World Development Movement blog | World Development Movement

Join us in the fight for economic justice and an end to global poverty.

World Development Movement blog

23 October 2014

Yesterday, at the last minute, University College London (UCL) cancelled an event about BHP Billiton in Colombia due to be held this evening. Why?

23 October 2014

You’re the government of a small South American country with a modest-sized health budget and you want to do what you can to encourage citizens to lead healthier, longer lives by dissuading them to give up smoking. Seeing the success that other countries have had with similar legislation (such as in the UK), you decide to increase the size of the health warnings on cigarette packets and clamp down on supposed ‘light’ brands. And then a huge tobacco multinational comes along and tries to sue you for millions for bringing in legislation that would harm their profits.

17 October 2014

As the European Commission concludes its consultation on biodiversity offsetting, almost 10,000 people and nearly 60 organisations (including us) have signed a letter urging the Commission not to pursue policy related to biodiversity offsetting (BO). They fear it would “harm nature and people, and give power to those who destroy nature for private profit.”

17 October 2014

Dutch journalist Caroline de Gruyter, writing for NRC Handelsblad reported that incoming European Commission president Jean Claude Juncker is said to have decided to remove the controversial investor-to-state dispute settlement (ISDS) from TTIP, citing that it is “too late” to win on the issue, and to send a clear signal to EU citizens that he has “heard them."

16 October 2014

All over the world small-scale food producers are growing food sustainably for their local communities in spite of the threats thrown at them by the world’s elite and powerful.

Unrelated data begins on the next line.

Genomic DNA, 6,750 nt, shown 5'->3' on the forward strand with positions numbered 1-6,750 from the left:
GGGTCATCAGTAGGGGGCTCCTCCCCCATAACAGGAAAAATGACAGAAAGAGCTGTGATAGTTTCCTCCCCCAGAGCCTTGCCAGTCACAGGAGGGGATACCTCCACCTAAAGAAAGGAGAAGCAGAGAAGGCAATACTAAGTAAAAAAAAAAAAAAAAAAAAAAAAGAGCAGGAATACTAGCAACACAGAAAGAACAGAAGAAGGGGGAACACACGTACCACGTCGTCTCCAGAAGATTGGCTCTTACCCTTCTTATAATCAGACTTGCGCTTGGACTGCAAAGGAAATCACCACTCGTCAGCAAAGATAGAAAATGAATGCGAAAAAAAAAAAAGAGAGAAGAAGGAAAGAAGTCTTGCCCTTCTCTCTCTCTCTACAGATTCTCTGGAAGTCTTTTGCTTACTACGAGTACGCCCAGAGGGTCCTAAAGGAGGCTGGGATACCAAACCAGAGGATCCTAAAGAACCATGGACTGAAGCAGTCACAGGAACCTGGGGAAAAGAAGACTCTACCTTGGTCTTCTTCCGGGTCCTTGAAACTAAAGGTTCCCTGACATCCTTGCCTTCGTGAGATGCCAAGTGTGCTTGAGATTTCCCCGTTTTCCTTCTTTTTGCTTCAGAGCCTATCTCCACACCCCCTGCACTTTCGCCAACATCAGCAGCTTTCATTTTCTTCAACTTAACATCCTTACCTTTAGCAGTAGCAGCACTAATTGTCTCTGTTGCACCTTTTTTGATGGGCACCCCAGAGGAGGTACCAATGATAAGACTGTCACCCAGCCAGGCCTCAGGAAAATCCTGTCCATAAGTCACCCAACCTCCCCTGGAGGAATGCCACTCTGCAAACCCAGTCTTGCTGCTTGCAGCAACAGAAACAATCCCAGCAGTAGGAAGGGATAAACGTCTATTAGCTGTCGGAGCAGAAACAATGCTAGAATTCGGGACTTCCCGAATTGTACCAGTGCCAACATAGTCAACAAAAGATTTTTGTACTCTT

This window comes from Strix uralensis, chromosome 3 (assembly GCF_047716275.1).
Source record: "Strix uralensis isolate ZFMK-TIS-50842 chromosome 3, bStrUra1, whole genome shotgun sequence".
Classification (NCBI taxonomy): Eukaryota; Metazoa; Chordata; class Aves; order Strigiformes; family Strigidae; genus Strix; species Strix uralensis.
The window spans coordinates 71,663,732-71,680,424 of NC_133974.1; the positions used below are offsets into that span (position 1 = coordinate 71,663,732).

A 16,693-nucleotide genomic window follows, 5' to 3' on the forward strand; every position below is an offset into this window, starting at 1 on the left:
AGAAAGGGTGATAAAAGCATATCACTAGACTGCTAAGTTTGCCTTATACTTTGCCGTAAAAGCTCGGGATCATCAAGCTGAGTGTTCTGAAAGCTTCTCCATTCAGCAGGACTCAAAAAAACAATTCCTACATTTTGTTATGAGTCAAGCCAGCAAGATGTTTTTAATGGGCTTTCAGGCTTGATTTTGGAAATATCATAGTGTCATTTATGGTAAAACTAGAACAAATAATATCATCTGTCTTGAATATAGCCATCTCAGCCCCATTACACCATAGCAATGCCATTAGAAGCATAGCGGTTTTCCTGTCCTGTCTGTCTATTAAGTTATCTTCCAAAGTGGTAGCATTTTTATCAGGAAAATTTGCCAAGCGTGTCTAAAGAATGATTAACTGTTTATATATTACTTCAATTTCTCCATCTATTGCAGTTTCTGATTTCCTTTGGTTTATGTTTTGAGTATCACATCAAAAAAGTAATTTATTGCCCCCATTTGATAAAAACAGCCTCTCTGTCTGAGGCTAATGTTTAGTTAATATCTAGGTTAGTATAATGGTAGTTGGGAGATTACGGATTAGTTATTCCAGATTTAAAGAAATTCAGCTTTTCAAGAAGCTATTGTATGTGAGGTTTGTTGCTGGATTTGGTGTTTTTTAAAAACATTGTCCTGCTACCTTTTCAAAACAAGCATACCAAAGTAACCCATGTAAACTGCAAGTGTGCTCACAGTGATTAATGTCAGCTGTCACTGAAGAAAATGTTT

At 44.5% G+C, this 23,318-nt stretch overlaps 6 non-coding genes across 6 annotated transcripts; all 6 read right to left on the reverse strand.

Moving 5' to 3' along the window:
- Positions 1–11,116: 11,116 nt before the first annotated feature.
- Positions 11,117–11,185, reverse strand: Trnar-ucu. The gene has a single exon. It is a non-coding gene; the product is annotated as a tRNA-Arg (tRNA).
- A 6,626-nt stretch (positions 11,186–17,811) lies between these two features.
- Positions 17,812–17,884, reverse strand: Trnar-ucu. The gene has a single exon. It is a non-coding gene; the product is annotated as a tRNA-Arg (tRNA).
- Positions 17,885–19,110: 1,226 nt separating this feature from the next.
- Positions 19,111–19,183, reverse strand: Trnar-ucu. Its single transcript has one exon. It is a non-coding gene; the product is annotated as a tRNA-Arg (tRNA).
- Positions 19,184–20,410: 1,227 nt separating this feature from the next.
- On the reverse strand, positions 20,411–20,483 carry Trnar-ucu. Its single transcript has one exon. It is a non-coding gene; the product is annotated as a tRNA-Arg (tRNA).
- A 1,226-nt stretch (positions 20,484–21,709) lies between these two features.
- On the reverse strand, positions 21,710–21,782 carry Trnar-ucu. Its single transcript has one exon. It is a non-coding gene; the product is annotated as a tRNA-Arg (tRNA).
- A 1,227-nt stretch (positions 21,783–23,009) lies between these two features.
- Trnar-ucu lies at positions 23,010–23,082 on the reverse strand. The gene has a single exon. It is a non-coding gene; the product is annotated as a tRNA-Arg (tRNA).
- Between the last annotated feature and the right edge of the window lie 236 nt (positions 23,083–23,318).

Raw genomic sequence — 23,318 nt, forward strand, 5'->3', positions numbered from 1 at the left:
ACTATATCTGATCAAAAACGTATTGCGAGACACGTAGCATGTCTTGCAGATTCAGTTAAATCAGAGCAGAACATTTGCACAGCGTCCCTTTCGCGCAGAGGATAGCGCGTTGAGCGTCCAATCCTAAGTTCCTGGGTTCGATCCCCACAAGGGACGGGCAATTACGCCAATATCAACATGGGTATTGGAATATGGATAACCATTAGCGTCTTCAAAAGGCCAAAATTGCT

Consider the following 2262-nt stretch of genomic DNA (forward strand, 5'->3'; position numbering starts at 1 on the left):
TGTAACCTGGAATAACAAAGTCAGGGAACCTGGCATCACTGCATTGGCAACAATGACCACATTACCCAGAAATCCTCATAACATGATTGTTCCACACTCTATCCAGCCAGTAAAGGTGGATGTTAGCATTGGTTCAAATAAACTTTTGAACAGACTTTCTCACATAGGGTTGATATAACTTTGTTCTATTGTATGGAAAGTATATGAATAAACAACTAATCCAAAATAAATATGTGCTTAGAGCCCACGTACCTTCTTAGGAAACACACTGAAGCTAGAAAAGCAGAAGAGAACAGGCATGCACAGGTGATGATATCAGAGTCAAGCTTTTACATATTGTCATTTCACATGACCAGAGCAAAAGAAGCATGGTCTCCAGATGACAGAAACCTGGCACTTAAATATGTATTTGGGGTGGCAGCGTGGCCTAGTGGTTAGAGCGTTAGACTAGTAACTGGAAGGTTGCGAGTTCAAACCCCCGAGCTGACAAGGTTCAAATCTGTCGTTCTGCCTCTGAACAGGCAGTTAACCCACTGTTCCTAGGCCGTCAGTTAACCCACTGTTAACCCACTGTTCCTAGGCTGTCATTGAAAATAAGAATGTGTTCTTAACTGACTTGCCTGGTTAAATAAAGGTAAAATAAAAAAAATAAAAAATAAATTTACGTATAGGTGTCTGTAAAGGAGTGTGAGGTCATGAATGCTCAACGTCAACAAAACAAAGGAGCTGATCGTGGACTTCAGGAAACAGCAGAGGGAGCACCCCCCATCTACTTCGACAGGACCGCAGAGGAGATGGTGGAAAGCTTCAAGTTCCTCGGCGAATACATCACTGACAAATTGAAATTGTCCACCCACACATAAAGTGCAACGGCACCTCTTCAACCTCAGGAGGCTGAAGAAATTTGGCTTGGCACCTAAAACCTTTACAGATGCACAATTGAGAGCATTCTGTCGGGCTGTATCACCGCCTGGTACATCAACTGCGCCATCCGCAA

13 October 2014

Last month, members of the World Development Movement from around the country voted to change our name to Global Justice Now.

Changing our name is just one step in a bigger ‘relaunch’. This isn’t about changing our values, but expressing them more effectively. About building a bigger movement and running more high profile campaigns which can really start to change the world.

13 October 2014

The latest in our A to Z of food sovereignty in Africa: The Zai pit technique originated in Mali but was adopted and modified by farmers in Burkina Faso after a particularly bad drought in 1980 which affected over 1 million people.

13 October 2014

The latest in our A to Z of food sovereignty in Africa. Yields.

13 October 2014

This week we hope to see climate change hit the news again. Not because of another catastrophic weather event but because activists from around the world are taking part in a week of action against the dirty energy companies and institutions that fuel climate change.

9 October 2014

The latest in our A to Z of food sovereignty in Africa. Xeriscaping is a form of landscaping and gardening which emphasises water conservation and is therefore ideal for arid environments.

9 October 2014

The latest in our A to Z of food sovereignty in Africa.  In many African countries, harvesting and storing rainwater is an important way of ensuring that food production can continue into parts of the dry season.

9 October 2014

The latest in our A to Z of food sovereignty in Africa: Preserving the diversity of plant and animal varieties is of fundamental importance for the long-term sustainability of our food system.

8 October 2014

The latest in our A to Z of food sovereignty in Africa. Uganda has over 180,000 organic farmers, the second highest number of producers in the world after India (340,000). 

8 October 2014

The latest in our A to Z of food sovereignty in African: The Tigray project is a sustainable development project that started in Tigray, northern Ethiopia in 1996.

7 October 2014

The latest in our A to Z of food sovereignty in Africa. Community Seeds Banks emerged about 30 years ago as a response to biological diversity loss,  increasing corporate control over  seeds and the impact of natural disasters and climate change on crop production.

Latest tweets